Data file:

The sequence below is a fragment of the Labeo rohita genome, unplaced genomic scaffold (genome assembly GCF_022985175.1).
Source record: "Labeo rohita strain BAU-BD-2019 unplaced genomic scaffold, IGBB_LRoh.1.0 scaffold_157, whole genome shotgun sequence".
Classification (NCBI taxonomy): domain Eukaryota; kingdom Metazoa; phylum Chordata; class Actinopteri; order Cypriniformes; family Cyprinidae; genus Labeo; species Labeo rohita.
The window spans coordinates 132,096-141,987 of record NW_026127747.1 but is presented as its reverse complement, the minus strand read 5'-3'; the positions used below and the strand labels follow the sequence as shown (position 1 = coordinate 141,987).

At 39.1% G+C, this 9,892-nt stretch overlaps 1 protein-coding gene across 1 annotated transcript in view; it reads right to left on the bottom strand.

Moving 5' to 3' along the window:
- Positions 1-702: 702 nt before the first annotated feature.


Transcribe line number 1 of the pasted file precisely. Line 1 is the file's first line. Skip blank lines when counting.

The sequence below is a fragment of the Labeo rohita genome, unplaced genomic scaffold (genome assembly GCF_022985175.1).